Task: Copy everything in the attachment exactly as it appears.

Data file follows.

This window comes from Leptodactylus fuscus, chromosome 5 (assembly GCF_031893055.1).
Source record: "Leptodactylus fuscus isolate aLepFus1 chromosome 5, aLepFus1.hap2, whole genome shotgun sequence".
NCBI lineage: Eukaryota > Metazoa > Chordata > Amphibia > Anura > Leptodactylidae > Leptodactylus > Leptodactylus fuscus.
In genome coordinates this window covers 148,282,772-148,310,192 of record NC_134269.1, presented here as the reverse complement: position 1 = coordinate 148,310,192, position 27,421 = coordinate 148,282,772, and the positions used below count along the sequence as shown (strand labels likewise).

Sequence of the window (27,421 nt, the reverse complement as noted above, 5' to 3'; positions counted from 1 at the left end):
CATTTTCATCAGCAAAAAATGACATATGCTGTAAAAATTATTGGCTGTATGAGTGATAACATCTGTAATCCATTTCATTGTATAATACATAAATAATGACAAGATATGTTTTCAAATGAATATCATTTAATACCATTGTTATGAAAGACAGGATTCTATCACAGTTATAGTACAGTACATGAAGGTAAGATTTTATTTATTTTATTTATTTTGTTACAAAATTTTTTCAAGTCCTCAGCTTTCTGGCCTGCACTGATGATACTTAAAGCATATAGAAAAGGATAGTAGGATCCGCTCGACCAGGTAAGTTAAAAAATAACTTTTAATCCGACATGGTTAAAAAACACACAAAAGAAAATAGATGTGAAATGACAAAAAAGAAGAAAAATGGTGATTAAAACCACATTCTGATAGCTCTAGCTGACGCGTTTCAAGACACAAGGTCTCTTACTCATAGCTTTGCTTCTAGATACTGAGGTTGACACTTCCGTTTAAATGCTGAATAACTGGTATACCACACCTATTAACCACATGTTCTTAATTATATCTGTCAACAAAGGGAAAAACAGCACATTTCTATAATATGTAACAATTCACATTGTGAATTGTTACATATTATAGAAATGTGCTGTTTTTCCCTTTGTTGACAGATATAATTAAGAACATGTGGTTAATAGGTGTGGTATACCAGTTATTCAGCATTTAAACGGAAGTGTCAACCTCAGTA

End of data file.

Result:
This window comes from Leptodactylus fuscus, chromosome 5 (assembly GCF_031893055.1).
Source record: "Leptodactylus fuscus isolate aLepFus1 chromosome 5, aLepFus1.hap2, whole genome shotgun sequence".
NCBI lineage: Eukaryota > Metazoa > Chordata > Amphibia > Anura > Leptodactylidae > Leptodactylus > Leptodactylus fuscus.
In genome coordinates this window covers 148,282,772-148,310,192 of record NC_134269.1, presented here as the reverse complement: position 1 = coordinate 148,310,192, position 27,421 = coordinate 148,282,772, and the positions used below count along the sequence as shown (strand labels likewise).

Sequence of the window (27,421 nt, the reverse complement as noted above, 5' to 3'; positions counted from 1 at the left end):
CATTTTCATCAGCAAAAAATGACATATGCTGTAAAAATTATTGGCTGTATGAGTGATAACATCTGTAATCCATTTCATTGTATAATACATAAATAATGACAAGATATGTTTTCAAATGAATATCATTTAATACCATTGTTATGAAAGACAGGATTCTATCACAGTTATAGTACAGTACATGAAGGTAAGATTTTATTTATTTTATTTATTTTGTTACAAAATTTTTTCAAGTCCTCAGCTTTCTGGCCTGCACTGATGATACTTAAAGCATATAGAAAAGGATAGTAGGATCCGCTCGACCAGGTAAGTTAAAAAATAACTTTTAATCCGACATGGTTAAAAAACACACAAAAGAAAATAGATGTGAAATGACAAAAAAGAAGAAAAATGGTGATTAAAACCACATTCTGATAGCTCTAGCTGACGCGTTTCAAGACACAAGGTCTCTTACTCATAGCTTTGCTTCTAGATACTGAGGTTGACACTTCCGTTTAAATGCTGAATAACTGGTATACCACACCTATTAACCACATGTTCTTAATTATATCTGTCAACAAAGGGAAAAACAGCACATTTCTATAATATGTAACAATTCACATTGTGAATTGTTACATATTATAGAAATGTGCTGTTTTTCCCTTTGTTGACAGATATAATTAAGAACATGTGGTTAATAGGTGTGGTATACCAGTTATTCAGCATTTAAACGGAAGTGTCAACCTCAGTA